The chronic and persistent activation of this mechanism affects the brain. It leads to progressive brain atrophy and neuron loss with all of the features of AD. (Johnson RJ T. D., 2023)

What is Metabolic Syndrome?

Metabolic syndrome is a combination of high glucose levels, insulin resistance, high blood pressure, high cholesterol and overweight/obesity. Together these issues, left unresolved, can eventually lead to a number of diseases within metabolic syndrome: obesity, type 2 diabetes, heart disease, stroke, liver disorders such as non-alcoholic fatty liver disease and as we now know, Alzheimer’s (Mai BH Y. L., 2019).

The effect of chronic and excessive fructose and uric acid contributes to metabolic syndrome (Mai BH Y. L., 2019). This combination can cause cognitive decline and eventually lead to AD (Johnson RJ T. D., 2023). 

What is Uric Acid?

Uric acid is a waste product left over from normal chemical processes in the body. In times of food scarcity, high UA is a positive thing. It raises blood sugar so the brain has energy when there is no food. It was important during times of famine to increase body fat. It also reduces energy utilization by downregulating mitochondrial function during times of food and caloric scarcity. 

High fructose, like that seen in the modern diet, depletes ATP production and increases uric acid production (Mai BH Y. L., 2019). Too much uric acid disrupts metabolism and causes all of the elements of metabolic syndrome: high blood pressure, high blood sugar, increased body fat, reduced use of body fat for energy and a reduced metabolic demand (by downregulating mitochondrial function).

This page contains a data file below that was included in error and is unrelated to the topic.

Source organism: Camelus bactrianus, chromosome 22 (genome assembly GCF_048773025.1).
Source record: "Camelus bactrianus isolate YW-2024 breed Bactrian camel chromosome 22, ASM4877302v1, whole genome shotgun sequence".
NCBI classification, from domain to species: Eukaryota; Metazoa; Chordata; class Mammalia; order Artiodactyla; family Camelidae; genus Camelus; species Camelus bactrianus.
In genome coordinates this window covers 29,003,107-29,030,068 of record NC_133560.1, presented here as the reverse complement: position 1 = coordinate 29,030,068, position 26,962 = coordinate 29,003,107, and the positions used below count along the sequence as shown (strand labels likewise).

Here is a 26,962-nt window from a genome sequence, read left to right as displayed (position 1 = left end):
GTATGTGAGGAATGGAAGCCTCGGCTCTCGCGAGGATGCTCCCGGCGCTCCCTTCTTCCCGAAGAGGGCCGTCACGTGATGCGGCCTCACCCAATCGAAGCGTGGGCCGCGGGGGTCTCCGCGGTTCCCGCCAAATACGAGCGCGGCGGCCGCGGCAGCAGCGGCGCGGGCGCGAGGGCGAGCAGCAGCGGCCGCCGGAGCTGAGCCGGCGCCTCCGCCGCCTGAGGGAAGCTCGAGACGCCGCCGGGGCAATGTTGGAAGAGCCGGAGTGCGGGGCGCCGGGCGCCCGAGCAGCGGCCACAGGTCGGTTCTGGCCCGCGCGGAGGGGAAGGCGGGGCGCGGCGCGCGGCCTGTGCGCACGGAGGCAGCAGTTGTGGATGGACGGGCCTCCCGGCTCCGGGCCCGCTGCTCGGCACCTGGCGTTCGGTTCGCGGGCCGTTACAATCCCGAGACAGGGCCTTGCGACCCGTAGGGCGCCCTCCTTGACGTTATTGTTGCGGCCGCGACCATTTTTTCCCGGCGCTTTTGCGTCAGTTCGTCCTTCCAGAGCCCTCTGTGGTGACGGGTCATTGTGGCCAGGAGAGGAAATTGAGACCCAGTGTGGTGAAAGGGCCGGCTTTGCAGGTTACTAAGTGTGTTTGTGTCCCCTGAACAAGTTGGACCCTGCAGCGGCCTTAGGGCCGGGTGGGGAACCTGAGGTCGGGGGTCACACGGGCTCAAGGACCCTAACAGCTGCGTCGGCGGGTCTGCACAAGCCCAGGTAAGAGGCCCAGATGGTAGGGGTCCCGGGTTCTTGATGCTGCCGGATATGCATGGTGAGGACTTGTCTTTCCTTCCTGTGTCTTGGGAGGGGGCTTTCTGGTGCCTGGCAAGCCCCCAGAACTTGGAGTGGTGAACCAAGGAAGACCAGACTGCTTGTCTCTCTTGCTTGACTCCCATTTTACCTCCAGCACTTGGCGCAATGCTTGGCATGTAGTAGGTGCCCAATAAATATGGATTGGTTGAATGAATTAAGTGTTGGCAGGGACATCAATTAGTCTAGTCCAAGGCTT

Some of the evidence on uric acid is a little contradictory. It seems some level of uric acid may have neuroprotective effects in Alzheimer’s disease and Parkinson’s dementia (Tana C, 2018). Hypouricemia (too low uric acid) might be a risk factor for a faster progression of neurological disease and is a possible marker of malnutrition (Tana C, 2018). 

But this does not mean that more is better. Too high UA is very problematic for metabolic and brain health and increases cardiovascular risk. If the UA level is extremely high or low, the risk of AD in both cases may increase (Qiao M, 2021).

To re-cap, fructose in high-fructose corn syrup, most processed foods, alcohol, red meat and shellfish all increase uric acid levels. High uric acid levels contribute to metabolic syndrome.

What is the Effect of Fructose internally?

We have said that fructose can be produced and increased internally by the body. The brain can actually make internal fructose. By raising blood glucose levels with dietary fructose, fructose levels in the healthy brain increase. This can increase uric acid levels in the brain and is associated with local inflammation. In turn, uric acid stimulates fructose production and metabolism.

  • Fructose production and metabolism are increased in the brains of patients with AD, especially early in the disease before significant neuron loss and atrophy (Johnson RJ T. D., 2023). 
  • Uric acid levels were 25% higher in AD subjects than in normal controls in research (Johnson RJ T. D., 2023). Uric acid correlated with total tau protein build-up (Johnson RJ T. D., 2023).
  • In studies, lowering uric acid levels reduced the risk of dementia (Johnson RJ T. D., 2023).

The same thing is seen in animals given fructose. Rats given fructose in drinking water developed mitochondrial dysfunction, oxidative stress and inflammatory cytokines. Over the long term, they developed obesity, decreased spatial memory, increased locomotor activity, cerebral insulin resistance, neuroinflammation and tau protein build-up and beta amyloid plaques (Johnson RJ T. D., 2023).

The rats also had memory defects and local inflammation in the brain due to increased uric acid levels. The uric acid leads to oxidative stress and neuroinflammation (Johnson RJ T. D., 2023).

Fructose is also associated with beta amyloid plaques in other animals with AD (Johnson RJ T. D., 2023).

What is the Functional Range for Uric Acid?

In conventional medicine, a normal uric acid level in the body is 3.5 – 7.2 mg/dl. But in Functional Medicine, the optimal level that we look for is under 5.5 mg/dl. 

There are a number of natural ways to decrease uric acid levels:

  • Quercetin, vitamin C, DHA (an Omega 3 fatty acids) and chlorella supplements can bring down UA levels.
  • Avoid sugar, high fructose corn syrup, processed foods, alcohol and processed meats.